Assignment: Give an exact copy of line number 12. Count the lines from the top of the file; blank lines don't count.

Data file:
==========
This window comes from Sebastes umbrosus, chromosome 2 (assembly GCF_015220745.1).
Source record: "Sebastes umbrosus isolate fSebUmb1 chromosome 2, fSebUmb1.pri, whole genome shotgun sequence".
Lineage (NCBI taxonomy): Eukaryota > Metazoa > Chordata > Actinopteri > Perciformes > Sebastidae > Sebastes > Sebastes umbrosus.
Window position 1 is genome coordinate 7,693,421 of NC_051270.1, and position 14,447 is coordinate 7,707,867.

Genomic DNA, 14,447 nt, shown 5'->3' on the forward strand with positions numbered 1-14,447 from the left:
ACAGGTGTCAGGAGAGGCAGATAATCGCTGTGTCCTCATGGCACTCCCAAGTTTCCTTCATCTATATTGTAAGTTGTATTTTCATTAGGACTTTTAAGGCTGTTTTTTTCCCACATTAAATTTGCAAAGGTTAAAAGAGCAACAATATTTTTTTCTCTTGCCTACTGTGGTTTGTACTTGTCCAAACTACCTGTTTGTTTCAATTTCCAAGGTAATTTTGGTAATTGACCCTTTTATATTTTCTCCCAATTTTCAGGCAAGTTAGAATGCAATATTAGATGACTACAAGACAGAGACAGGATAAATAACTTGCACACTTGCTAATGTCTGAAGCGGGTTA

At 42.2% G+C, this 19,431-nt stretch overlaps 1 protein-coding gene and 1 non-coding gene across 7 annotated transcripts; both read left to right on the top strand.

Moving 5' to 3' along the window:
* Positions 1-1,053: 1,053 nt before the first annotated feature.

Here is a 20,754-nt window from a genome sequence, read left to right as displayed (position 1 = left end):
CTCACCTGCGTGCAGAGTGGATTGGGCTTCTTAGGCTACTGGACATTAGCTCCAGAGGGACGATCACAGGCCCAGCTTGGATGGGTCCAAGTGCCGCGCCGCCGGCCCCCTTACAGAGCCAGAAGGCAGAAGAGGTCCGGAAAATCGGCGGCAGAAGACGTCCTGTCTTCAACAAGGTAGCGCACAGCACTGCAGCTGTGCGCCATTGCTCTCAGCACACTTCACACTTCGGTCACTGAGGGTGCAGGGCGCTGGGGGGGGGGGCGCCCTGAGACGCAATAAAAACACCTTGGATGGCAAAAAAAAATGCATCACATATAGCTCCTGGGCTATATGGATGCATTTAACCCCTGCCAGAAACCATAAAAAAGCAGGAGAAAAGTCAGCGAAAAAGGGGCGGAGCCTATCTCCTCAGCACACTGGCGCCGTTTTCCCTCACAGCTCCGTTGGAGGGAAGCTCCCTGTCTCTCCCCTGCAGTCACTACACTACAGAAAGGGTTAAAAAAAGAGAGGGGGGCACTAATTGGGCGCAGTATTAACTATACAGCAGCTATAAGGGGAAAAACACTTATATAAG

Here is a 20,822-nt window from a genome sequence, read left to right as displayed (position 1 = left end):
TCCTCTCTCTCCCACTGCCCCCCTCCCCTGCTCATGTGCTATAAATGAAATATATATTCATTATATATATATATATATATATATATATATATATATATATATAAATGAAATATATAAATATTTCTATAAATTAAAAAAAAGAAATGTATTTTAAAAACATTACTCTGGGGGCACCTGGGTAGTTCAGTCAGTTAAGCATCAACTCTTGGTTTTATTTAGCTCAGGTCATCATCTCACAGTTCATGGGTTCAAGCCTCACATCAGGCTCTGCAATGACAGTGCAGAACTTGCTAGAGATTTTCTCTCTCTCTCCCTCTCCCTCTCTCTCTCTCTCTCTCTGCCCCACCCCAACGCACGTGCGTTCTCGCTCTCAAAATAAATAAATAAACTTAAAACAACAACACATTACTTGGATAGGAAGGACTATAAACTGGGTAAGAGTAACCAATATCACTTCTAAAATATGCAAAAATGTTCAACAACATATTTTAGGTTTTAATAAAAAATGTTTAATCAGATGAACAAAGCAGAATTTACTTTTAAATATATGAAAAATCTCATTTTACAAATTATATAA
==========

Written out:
Here is a 20,822-nt window from a genome sequence, read left to right as displayed (position 1 = left end):